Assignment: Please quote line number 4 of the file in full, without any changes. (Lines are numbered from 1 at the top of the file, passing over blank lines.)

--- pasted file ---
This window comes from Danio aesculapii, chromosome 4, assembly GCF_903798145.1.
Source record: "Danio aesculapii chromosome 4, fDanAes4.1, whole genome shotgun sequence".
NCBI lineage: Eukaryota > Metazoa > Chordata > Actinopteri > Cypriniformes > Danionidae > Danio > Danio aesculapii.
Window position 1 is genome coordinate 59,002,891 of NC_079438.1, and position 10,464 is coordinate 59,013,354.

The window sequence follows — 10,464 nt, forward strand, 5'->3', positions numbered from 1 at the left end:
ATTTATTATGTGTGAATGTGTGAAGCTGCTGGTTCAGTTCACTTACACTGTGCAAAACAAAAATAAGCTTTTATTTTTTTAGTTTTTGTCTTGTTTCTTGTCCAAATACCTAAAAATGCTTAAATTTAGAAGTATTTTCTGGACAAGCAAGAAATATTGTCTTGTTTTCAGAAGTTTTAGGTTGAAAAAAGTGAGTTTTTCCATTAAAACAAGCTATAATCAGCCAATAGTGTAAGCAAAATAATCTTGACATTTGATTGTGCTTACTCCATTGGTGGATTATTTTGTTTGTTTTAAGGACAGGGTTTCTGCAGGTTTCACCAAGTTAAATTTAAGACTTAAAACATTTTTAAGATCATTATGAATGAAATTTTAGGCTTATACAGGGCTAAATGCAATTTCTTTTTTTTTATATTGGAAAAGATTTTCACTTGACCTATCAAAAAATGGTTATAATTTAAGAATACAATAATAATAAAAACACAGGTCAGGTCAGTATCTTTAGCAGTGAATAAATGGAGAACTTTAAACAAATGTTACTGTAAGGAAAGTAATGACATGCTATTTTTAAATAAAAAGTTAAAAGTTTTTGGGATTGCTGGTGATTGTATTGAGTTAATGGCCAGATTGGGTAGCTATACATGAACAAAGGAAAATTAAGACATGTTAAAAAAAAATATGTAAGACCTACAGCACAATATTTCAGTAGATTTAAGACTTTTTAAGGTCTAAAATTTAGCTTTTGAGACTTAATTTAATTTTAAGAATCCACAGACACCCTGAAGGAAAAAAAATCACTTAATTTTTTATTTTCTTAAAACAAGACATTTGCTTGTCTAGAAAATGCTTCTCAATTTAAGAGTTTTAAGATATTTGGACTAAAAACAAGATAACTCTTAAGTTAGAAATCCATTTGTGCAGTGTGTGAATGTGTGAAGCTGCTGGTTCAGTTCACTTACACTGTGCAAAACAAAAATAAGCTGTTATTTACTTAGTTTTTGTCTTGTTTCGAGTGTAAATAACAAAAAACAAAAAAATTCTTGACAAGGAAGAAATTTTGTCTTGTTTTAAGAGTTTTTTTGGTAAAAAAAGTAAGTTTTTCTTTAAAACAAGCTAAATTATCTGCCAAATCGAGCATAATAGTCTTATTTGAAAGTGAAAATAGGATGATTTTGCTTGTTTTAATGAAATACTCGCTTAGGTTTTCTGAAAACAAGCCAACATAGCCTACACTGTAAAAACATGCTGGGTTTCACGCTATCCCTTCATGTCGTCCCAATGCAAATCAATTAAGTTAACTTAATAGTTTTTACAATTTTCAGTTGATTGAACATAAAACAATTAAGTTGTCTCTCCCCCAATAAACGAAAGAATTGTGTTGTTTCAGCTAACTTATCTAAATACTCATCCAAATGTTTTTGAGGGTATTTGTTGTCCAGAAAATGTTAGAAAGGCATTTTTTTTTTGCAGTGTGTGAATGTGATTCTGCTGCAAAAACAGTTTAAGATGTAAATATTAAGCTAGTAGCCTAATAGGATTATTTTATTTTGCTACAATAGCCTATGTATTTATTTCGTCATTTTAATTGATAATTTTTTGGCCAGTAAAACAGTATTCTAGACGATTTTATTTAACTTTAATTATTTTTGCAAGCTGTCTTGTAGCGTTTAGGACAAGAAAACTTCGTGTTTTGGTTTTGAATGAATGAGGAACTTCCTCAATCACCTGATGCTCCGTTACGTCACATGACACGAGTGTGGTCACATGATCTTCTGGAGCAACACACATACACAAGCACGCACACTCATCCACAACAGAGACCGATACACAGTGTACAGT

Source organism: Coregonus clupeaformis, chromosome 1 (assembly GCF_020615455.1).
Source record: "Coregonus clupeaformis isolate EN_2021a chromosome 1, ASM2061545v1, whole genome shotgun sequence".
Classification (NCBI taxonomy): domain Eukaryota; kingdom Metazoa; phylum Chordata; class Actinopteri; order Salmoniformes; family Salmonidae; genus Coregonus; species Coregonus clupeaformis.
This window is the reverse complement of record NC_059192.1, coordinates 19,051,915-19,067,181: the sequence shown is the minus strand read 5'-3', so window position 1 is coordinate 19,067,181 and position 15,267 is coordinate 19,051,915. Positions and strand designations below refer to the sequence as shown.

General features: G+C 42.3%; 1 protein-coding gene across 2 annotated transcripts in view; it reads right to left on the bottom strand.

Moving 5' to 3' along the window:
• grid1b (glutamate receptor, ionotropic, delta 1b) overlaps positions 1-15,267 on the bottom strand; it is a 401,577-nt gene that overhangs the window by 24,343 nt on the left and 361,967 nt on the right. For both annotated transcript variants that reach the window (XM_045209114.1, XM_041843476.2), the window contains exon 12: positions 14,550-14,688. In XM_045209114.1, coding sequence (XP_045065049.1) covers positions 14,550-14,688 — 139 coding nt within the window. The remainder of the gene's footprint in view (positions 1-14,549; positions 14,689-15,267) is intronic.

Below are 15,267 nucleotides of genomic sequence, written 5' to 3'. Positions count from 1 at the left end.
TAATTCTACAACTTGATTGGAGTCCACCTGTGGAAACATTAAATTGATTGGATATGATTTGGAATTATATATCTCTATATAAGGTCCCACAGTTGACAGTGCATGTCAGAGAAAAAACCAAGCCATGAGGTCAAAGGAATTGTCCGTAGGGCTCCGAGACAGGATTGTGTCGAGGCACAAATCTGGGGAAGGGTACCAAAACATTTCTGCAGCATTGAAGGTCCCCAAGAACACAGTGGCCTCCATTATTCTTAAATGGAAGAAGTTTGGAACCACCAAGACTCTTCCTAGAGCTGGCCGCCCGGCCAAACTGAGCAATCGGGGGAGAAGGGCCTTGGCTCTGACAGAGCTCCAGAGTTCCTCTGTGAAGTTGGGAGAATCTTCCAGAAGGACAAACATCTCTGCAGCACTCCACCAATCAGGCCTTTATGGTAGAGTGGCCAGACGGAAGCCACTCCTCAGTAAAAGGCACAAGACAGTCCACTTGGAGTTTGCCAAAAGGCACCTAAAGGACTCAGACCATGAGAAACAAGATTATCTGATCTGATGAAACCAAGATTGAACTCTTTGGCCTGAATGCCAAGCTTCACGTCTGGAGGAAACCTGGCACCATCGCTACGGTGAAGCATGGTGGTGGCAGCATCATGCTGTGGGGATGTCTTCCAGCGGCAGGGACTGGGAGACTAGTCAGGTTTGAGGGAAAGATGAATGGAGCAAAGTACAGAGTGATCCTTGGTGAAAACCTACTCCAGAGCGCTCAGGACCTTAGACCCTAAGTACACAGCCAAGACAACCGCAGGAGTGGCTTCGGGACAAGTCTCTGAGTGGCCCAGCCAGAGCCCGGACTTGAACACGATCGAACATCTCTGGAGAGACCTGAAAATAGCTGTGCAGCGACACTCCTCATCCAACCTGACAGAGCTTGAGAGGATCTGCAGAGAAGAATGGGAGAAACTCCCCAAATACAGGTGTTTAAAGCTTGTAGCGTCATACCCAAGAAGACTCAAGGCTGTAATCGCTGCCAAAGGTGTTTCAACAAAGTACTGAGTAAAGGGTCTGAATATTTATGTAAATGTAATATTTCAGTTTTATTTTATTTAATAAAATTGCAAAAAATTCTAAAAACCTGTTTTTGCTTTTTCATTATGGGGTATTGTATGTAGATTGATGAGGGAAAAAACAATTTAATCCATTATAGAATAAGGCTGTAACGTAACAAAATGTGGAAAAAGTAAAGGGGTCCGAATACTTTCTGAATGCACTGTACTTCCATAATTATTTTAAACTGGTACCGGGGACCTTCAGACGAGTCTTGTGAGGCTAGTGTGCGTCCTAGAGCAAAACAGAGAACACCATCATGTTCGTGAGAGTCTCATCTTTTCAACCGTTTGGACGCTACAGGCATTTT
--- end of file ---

Window position 1 is genome coordinate 59,002,891 of NC_079438.1, and position 10,464 is coordinate 59,013,354.